Thursday, 26 January 2017

Weekly Column: Some (late) financial resolutions

This post was written before Christmas but was not published until the new year. It's actually interesting to read and think about new year's resolutions a few weeks after the fact--does anyone remember what they were?

Some financial new year’s resolutions

New year’s resolutions are notoriously short lived. When thinking of one’s finances, it’s foolhardy to count on a midnight wish to bring about any real change in your situation. That said, if you have run into trouble or just want to take a more serious approach to handling your money, there’s no time like the present and the start of a new year is as good a time as any to begin. Rather than just hoping things will improve, there are some strategies that will help you turn your resolutions into real action.


Perhaps you’ve heard that goal-setting is more effective when you follow the acronym SMART. If you would like to pay off a credit card, say, just the vague notion that you would like to do so doesn’t mean that you will. You stand a better chance of achieving your goal if it’s specific, measurable, attainable, relevant and time-based.

In our example, paying off a credit card won’t happen unless you make a plan to do so. Be specific. How are you going to come up with extra money every month to pay down the debt? Make your goal measurable: how much, realistically, can you put towards that debt every month? This goal must be attainable in that if you put every extra cent against your credit card you may end up having to use it again to cover expenses. Remind yourself why this goal is relevant to you. It may seem painful to cut back spending or take on extra work to pay off the card, but doing so is saving you the interest and allowing you to put that money towards other bills, savings or recreation. To actually succeed, you must give yourself a deadline—the time-based portion of this goal is to decide when you want the card paid off in full and then follow through.

Baby steps

Don’t set yourself up for failure. Have a realistic look at your situation and note areas where you think you can make some positive changes. Perhaps you would like to spend less on groceries. Maybe this is the year you quit smoking or use your treadmill daily. Whether your focus in the new year is on your finances, your career, your health or your relationships, you must keep your goal in the forefront of your mind to succeed. Tweaking your routine ever so slightly can contribute to your accomplishment. Park further away from the door in large parking lots and take more steps in a day. Boycott the drive thru and bring your own travel mug of coffee from home. Calculate how much you save and put that amount towards a debt.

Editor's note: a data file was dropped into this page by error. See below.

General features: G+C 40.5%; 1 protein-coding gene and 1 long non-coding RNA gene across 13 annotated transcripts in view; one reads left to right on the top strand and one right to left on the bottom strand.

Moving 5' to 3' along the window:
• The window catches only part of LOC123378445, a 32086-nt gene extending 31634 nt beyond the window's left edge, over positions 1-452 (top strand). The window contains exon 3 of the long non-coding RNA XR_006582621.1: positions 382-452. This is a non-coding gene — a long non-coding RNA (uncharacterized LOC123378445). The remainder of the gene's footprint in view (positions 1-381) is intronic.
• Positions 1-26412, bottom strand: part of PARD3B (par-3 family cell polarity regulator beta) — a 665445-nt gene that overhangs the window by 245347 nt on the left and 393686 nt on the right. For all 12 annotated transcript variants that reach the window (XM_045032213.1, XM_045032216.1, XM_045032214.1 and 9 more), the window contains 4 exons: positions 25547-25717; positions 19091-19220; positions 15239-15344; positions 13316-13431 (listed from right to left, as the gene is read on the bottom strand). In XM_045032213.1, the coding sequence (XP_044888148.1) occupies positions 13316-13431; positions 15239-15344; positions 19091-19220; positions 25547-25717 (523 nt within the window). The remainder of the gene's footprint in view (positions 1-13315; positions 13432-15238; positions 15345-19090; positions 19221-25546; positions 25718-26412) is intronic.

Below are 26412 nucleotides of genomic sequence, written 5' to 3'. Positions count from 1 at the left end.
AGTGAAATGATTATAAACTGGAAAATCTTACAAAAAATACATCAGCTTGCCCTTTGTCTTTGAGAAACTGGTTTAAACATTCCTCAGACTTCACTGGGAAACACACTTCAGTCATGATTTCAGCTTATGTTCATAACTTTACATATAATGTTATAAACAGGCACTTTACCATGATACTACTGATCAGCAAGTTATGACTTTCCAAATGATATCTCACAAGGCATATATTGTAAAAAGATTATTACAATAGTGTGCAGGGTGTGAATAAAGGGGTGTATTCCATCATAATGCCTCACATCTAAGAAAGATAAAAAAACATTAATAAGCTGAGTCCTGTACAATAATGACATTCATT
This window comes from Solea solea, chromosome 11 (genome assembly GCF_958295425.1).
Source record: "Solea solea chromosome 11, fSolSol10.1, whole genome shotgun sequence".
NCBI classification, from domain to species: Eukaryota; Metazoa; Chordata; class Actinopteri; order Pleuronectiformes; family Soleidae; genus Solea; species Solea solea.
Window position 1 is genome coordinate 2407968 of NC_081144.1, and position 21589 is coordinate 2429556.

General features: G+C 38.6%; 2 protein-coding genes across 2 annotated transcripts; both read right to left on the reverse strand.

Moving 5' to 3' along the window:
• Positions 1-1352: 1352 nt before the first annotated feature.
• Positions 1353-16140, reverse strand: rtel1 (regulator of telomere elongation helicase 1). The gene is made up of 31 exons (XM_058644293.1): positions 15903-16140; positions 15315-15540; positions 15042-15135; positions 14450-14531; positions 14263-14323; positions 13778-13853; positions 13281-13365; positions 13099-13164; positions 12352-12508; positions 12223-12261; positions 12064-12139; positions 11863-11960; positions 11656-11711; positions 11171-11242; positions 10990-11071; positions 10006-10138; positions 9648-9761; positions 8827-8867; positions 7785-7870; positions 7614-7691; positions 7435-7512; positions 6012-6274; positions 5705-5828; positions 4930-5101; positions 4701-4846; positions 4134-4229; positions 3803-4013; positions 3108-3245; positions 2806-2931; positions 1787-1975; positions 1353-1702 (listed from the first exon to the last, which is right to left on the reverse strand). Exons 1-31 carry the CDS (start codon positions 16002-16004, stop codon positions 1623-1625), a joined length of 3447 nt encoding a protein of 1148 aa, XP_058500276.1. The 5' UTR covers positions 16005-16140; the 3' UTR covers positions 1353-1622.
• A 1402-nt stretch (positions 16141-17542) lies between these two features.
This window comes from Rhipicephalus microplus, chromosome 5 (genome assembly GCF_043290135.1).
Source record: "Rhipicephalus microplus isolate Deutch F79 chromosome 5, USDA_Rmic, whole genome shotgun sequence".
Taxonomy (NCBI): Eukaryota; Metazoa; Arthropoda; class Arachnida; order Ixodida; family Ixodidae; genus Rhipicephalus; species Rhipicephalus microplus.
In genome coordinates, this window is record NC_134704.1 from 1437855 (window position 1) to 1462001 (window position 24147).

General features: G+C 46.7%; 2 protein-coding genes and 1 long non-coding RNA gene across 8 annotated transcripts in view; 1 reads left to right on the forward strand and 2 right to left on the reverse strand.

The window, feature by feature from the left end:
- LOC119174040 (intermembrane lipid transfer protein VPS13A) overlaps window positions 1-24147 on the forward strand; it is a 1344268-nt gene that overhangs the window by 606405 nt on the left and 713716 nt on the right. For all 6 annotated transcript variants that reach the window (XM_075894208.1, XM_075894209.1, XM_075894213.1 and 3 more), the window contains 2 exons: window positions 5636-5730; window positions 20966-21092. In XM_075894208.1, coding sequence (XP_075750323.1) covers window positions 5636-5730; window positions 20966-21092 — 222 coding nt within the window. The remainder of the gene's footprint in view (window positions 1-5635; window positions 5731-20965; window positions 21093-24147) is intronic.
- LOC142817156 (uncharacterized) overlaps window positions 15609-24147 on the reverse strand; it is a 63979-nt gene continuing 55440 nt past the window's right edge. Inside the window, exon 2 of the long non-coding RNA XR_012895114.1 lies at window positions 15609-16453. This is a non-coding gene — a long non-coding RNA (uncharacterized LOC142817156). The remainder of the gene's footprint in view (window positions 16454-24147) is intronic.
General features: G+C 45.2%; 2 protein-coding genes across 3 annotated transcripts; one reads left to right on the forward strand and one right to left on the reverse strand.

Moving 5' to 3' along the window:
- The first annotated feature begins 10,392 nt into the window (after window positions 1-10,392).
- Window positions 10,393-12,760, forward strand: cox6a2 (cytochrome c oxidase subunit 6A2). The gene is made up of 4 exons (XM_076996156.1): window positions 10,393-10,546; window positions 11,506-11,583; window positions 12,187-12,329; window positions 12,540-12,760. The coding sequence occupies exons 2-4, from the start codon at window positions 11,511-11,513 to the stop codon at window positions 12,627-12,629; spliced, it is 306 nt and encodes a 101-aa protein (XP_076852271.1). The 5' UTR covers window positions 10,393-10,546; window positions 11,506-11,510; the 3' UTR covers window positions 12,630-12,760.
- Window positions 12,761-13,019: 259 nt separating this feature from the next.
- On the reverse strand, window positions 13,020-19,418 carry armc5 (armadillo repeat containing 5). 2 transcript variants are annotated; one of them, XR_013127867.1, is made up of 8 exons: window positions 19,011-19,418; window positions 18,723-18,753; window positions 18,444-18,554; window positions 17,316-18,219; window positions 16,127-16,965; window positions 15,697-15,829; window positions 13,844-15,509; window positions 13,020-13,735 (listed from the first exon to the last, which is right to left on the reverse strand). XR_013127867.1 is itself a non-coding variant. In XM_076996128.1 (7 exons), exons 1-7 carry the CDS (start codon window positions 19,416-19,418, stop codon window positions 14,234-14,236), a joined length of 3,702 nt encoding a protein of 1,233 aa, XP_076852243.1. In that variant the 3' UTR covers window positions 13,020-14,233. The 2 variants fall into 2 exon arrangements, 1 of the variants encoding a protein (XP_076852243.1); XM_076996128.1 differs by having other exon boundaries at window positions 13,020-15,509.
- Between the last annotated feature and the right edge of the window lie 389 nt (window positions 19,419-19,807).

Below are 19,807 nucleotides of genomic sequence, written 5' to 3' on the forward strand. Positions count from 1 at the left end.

Educate yourself

How much time does the average person spend making funny faces on snapchat or surfing the Internet in a day? There’s a multitude of more useful things to do with your time. Rather than reading the latest celebrity gossip or checking Facebook, how about resolving to learn more about personal finance this year? If you feel you don’t have the time, try leaving your cell phone on a high shelf and retrain your attention span not to reach for it every ten minutes. You might be surprised how quickly you can read a book or magazine when you stop distracting yourself.

Track every penny

If there is one new year’s resolution that will absolutely help you get control of your money, pledge to record every cent you spend. The old expression “take care of the pennies and the pounds will take care of themselves” is as relevant today as it ever was. There is no way to put a dent in your debt load if you have no idea where your money is going every month. While your cell phone is on that high shelf, go through your bank and credit card statements and get a good look at your spending. You may be surprised how much money is trickling between your fingers.

Get help

Some problems are bigger than a new year’s resolution can handle. The stress of job loss, debt, making the mortgage and, frankly, paying for Christmas can be too much for even the strongest to bear. If you or someone you know is beginning to feel isolated and like there’s no hope, get help. This is a terrible time for some, but with support you can weather any storm. Contact the Alberta Mental Health Helpline (toll free in AB) 1-877-303-2642 if you feel you can no longer cope. Contact Credit Counselling Canada and arm yourself with trustworthy, professional financial advice. Knowing what needs to be done can’t be as bad as worrying about the unknown. Let 2017 be the year you take control of your future, whether you make resolutions or not.

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